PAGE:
Mycolic acid methyltransferase, MmaA4, is necessary for thiacetazone susceptibility in Mycobacterium tuberculosis

Anuradha Alahari, Laeticia Alibaud, Xavier Trivelli, Radhika Gupta, Gyanu Lamichhane, Robert C. Reynolds, William R. Bishai, Yann Guerardel, Laurent Kremer

Research output: Contribution to journalArticlepeer-review


Susceptibility of Mycobacterium tuberculosis to the second-line antitubercular drug thiacetazone (TAC) requires activation by the monoxygenase, EthA. Here, we report isolation of spontaneous mutants in Mycobacterium bovis BCG that are highly resistant to TAC, but carry a functional EthA. Unexpectedly, a majority of the TAC-resistant mutants lacked keto-mycolic acids, which are long-chain fatty acids associated with the cell wall and which contribute significantly to the physiopathology of tuberculosis. Predictably, causative mutations in the above mutants were in the gene encoding methyltransferase MmaA4, which is required for synthesis of keto- and methoxy-mycolic acids. Drug-resistant phenotype of the BCG mutants was reproduced in a mmaA4, but not in a mmaA3 null mutant of M. tuberculosis CDC1551. Susceptibility to TAC could be restored by complementation with a functional mmaA4 gene. Interestingly, overexpression of MmaA4 in M. bovis BCG made it more susceptible to TAC. We provide novel mechanistic insights into antitubercular drug activation by co-ordinated actions of EthA and MmaA4. This study is the first demonstration of the participation of an enzyme linked to the synthesis of oxygenated mycolates in a drug activation process in M. tuberculosis, and highlights the interplay between mycolic acid synthesis, drug activation and mycobacterial virulence.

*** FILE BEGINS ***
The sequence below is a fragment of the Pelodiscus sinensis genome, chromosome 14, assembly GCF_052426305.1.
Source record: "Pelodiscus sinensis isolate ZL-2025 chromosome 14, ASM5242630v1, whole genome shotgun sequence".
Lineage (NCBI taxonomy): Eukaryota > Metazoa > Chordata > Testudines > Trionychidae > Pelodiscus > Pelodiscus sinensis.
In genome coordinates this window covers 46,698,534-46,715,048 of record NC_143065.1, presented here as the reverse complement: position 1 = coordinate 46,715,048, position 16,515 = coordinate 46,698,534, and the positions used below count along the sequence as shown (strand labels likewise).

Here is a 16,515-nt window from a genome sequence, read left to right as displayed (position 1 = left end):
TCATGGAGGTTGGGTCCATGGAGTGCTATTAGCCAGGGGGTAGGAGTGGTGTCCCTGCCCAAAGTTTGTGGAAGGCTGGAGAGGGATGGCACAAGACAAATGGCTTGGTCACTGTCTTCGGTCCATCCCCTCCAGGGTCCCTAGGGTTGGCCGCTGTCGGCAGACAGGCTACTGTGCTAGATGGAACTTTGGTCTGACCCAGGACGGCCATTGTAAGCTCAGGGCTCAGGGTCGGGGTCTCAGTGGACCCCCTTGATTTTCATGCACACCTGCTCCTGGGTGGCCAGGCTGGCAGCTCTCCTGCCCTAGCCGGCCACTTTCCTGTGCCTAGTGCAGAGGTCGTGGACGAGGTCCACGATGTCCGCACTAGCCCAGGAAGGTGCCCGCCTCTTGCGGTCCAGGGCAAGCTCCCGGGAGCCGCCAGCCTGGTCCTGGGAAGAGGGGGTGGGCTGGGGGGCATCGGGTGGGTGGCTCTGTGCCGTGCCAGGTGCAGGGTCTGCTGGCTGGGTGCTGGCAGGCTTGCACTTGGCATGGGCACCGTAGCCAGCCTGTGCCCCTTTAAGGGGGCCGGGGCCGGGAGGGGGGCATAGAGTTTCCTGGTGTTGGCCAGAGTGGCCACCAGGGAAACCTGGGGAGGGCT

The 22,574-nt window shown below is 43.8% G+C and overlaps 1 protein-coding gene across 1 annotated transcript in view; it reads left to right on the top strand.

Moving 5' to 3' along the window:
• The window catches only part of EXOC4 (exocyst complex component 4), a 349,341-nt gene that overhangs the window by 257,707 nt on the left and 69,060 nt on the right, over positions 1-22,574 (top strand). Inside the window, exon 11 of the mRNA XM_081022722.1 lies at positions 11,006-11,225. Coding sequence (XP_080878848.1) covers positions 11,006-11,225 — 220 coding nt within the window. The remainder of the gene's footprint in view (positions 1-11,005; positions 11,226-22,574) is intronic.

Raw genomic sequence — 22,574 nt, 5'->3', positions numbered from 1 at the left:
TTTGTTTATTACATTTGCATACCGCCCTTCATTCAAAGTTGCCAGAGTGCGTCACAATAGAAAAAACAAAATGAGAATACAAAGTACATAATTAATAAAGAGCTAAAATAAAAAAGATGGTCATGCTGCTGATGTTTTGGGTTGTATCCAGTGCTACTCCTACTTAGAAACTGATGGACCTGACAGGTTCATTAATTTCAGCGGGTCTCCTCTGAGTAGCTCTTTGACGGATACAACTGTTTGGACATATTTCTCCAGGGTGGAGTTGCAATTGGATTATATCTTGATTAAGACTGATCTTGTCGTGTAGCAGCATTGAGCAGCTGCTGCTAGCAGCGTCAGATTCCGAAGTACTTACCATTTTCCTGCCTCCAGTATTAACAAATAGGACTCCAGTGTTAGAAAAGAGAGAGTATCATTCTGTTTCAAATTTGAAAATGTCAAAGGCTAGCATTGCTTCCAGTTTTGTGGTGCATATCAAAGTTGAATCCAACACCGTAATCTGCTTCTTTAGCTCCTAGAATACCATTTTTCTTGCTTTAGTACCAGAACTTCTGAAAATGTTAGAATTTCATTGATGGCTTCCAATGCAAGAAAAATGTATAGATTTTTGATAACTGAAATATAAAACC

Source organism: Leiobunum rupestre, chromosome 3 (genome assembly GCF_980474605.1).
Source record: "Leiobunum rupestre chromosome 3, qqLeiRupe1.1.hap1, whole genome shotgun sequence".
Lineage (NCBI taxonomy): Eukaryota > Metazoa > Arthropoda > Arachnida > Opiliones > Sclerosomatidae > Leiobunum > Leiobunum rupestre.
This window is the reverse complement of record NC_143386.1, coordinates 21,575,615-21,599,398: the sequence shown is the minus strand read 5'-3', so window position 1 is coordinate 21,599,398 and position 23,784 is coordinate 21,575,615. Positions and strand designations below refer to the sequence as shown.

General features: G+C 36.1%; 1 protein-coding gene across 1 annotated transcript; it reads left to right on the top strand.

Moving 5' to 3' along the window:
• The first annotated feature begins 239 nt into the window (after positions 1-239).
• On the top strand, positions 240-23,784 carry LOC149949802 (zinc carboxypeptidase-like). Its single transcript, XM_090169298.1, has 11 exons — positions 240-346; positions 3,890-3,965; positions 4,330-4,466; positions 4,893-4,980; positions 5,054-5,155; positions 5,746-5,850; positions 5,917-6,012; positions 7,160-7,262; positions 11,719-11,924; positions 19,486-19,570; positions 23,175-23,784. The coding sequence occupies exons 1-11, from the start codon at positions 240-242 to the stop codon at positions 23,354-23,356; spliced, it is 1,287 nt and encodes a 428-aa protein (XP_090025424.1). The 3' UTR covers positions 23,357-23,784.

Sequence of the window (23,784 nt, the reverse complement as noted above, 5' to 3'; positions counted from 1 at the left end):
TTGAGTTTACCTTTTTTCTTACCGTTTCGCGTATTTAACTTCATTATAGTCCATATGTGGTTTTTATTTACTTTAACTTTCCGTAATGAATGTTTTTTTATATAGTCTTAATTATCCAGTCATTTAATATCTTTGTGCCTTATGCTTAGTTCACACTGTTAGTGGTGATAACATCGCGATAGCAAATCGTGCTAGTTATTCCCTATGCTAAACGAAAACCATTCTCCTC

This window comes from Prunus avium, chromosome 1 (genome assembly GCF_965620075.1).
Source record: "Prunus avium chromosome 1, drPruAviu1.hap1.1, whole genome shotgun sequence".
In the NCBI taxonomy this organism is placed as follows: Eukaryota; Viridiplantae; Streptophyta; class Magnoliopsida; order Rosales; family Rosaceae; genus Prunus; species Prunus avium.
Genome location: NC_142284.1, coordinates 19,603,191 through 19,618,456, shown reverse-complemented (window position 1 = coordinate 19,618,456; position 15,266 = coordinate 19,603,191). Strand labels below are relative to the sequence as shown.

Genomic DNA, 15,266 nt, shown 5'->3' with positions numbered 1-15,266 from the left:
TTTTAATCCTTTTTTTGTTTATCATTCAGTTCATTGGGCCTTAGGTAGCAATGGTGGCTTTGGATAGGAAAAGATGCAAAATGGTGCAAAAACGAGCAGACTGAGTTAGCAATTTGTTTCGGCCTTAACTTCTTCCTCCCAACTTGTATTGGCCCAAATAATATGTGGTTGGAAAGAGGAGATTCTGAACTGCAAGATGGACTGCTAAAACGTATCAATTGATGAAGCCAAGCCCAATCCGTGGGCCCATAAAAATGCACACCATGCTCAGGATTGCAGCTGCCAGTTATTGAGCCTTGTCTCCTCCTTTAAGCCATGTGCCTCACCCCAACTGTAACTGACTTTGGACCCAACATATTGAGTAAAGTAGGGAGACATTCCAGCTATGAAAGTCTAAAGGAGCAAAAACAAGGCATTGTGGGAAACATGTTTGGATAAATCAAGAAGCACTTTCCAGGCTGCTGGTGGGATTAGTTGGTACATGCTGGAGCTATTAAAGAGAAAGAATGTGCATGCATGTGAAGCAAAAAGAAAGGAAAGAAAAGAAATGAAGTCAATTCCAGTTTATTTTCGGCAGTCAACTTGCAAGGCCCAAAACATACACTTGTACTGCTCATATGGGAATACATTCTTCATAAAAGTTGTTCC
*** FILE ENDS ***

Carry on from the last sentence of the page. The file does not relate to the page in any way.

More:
Original languageEnglish (US)
Pages (from-to)1263-1277
Number of pages15
JournalMolecular Microbiology
Issue number5
StatePublished - Mar 2009

ASJC Scopus subject areas

  • Microbiology
  • Molecular Biology


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